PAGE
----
Payroll giving is a valuable source of funding for non-profits. So valuable in fact that in the UK, February is known as Payroll Giving Month. This form of fundraising entails approaching employers and asking to address their staff to tell them of the work of an NPO and introduce the idea of staff members becoming donors, with the employer deducting donations from their salaries or wages.
This is an excellent way for everyone, irrespective of their income, to support a cause and it is ongoing. The advantages of payroll giving include: regular, ongoing income; money that can be used for core costs (unless promised for a project); it creates and maintains awareness of an NPO and its cause; increases the donor base and income; staff members (donors) feel good; hopefully, the employer (company) will supplement or match the giving of staff.
Payroll giving is successfully undertaken in South Africa but the few organisations that benefit have barely scratched the surface of the potential. These relationships tend to last a long time and, if such an initiative exists between a company and a certain NPO, it is unlikely that they will allow another organisation to benefit too. Unlikely, but not impossible as the work done by the first NPO may not have ‘grabbed’ all staff members – so give it a try!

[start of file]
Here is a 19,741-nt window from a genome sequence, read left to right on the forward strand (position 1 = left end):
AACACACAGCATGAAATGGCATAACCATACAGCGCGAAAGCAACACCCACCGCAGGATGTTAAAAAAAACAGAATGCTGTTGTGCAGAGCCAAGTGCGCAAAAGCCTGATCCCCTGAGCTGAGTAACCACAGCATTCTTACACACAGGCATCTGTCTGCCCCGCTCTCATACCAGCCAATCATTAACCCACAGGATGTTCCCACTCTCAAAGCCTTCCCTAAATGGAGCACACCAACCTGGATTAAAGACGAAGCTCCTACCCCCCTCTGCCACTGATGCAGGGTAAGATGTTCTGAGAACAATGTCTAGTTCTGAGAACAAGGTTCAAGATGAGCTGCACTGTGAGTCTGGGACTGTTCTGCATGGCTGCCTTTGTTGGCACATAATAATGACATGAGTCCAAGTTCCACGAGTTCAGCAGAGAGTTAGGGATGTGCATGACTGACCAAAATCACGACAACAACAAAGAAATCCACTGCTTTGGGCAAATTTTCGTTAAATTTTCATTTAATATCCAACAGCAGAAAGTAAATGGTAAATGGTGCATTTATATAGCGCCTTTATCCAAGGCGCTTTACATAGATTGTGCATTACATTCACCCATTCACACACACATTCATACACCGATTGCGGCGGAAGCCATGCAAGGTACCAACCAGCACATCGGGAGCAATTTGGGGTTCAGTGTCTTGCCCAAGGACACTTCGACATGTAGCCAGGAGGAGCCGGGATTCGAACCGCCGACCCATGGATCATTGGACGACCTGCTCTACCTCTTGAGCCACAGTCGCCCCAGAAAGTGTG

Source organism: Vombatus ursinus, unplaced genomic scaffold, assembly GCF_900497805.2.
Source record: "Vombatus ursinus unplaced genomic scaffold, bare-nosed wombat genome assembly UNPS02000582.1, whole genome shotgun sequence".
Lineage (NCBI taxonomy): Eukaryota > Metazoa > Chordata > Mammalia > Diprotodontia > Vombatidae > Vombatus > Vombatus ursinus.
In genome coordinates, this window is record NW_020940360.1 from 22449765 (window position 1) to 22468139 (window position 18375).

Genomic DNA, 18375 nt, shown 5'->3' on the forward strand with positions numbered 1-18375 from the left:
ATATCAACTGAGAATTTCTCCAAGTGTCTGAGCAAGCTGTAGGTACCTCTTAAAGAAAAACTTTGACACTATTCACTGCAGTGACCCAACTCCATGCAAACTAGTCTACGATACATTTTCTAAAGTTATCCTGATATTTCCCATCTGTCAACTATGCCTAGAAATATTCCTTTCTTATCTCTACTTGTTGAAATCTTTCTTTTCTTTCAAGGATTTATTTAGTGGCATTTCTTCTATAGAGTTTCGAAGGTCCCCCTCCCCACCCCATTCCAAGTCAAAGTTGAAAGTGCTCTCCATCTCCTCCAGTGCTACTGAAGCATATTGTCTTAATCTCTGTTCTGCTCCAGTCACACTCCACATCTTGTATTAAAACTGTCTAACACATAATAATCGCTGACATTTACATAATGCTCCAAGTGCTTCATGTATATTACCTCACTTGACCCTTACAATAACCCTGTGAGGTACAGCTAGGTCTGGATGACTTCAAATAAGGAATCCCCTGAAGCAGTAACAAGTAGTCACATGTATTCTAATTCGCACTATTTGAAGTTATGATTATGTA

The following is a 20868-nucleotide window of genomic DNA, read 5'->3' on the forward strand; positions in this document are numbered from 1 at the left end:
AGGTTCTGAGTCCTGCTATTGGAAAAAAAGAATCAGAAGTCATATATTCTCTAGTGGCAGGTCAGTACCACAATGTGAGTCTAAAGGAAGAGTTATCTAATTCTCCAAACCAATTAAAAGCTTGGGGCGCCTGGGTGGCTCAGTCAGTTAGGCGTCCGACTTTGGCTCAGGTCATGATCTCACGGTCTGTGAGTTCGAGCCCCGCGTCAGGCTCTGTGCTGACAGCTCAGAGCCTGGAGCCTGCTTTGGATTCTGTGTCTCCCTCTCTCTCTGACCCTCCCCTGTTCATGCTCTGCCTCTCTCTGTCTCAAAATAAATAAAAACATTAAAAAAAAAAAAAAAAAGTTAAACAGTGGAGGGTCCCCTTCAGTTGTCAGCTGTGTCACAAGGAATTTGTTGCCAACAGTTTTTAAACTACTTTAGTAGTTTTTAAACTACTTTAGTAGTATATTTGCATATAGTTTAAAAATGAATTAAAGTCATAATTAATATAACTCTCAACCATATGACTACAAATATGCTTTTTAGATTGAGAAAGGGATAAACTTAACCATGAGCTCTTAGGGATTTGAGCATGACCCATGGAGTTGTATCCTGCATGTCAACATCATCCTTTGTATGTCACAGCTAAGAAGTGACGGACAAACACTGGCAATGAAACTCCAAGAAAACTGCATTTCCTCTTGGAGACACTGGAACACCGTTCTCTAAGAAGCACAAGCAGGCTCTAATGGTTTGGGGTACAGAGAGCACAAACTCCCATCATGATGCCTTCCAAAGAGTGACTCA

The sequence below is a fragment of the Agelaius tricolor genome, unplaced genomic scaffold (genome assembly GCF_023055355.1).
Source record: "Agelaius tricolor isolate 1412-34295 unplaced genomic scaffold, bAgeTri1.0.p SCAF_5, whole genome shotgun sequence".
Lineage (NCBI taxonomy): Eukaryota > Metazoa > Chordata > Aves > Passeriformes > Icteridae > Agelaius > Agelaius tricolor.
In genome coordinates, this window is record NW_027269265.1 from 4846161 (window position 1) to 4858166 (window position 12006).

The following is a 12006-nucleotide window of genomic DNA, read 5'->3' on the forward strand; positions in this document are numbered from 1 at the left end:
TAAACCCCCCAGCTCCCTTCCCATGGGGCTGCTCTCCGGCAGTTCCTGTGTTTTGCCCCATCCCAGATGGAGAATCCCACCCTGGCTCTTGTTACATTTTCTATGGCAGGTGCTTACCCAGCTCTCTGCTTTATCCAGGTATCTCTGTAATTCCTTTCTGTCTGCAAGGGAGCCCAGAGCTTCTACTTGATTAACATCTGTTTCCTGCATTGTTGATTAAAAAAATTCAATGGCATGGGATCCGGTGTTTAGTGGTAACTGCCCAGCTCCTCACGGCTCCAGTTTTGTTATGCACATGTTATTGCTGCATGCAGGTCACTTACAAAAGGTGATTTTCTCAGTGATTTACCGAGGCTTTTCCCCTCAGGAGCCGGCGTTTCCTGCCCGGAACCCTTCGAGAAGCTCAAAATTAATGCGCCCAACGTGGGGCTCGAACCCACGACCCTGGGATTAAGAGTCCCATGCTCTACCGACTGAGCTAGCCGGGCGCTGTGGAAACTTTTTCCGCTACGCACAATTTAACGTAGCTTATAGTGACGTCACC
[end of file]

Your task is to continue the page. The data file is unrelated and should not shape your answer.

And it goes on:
It’s important to bear in mind that participation in a payroll giving scheme must be voluntary. No employee should be forced or coerced into participating. There is an average dropout rate of 10-20% each year. Therefore, the relationship between a company and its employees must be nurtured. As new people regularly join companies, allowance must be made for how they can be offered the opportunity of participating – possibly by leaving a specifically designed pamphlet with HR staff. Success stories/human interest stories about beneficiaries assisted in staff newsletters and on partnering companies’ websites will strengthen the ties in such relationships. Staff or volunteers from an NPO posting on social media about successes and mentioning companies’ names will enhance such relationships.
Note that a payroll giving relationship with a company is not generally arranged via its CSI office but rather its HR department.